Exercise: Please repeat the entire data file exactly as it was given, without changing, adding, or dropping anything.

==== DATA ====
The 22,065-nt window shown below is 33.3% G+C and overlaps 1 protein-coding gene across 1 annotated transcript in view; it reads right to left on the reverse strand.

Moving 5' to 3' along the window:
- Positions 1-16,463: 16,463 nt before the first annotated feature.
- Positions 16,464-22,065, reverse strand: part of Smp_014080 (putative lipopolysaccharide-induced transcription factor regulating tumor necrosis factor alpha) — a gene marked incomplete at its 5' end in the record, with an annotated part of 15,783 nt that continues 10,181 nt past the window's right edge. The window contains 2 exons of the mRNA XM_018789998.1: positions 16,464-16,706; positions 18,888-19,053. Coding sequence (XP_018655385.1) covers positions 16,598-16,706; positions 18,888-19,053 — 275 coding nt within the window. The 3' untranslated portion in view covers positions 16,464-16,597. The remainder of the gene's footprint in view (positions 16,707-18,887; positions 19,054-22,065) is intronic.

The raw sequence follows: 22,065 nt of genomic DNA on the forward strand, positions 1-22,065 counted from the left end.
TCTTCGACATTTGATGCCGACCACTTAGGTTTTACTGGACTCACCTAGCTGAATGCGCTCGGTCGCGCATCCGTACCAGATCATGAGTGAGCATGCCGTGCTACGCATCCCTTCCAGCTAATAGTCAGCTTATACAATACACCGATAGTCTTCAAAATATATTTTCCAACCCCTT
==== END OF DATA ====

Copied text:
The 22,065-nt window shown below is 33.3% G+C and overlaps 1 protein-coding gene across 1 annotated transcript in view; it reads right to left on the reverse strand.

Moving 5' to 3' along the window:
- Positions 1-16,463: 16,463 nt before the first annotated feature.
- Positions 16,464-22,065, reverse strand: part of Smp_014080 (putative lipopolysaccharide-induced transcription factor regulating tumor necrosis factor alpha) — a gene marked incomplete at its 5' end in the record, with an annotated part of 15,783 nt that continues 10,181 nt past the window's right edge. The window contains 2 exons of the mRNA XM_018789998.1: positions 16,464-16,706; positions 18,888-19,053. Coding sequence (XP_018655385.1) covers positions 16,598-16,706; positions 18,888-19,053 — 275 coding nt within the window. The 3' untranslated portion in view covers positions 16,464-16,597. The remainder of the gene's footprint in view (positions 16,707-18,887; positions 19,054-22,065) is intronic.

The raw sequence follows: 22,065 nt of genomic DNA on the forward strand, positions 1-22,065 counted from the left end.
TCTTCGACATTTGATGCCGACCACTTAGGTTTTACTGGACTCACCTAGCTGAATGCGCTCGGTCGCGCATCCGTACCAGATCATGAGTGAGCATGCCGTGCTACGCATCCCTTCCAGCTAATAGTCAGCTTATACAATACACCGATAGTCTTCAAAATATATTTTCCAACCCCTT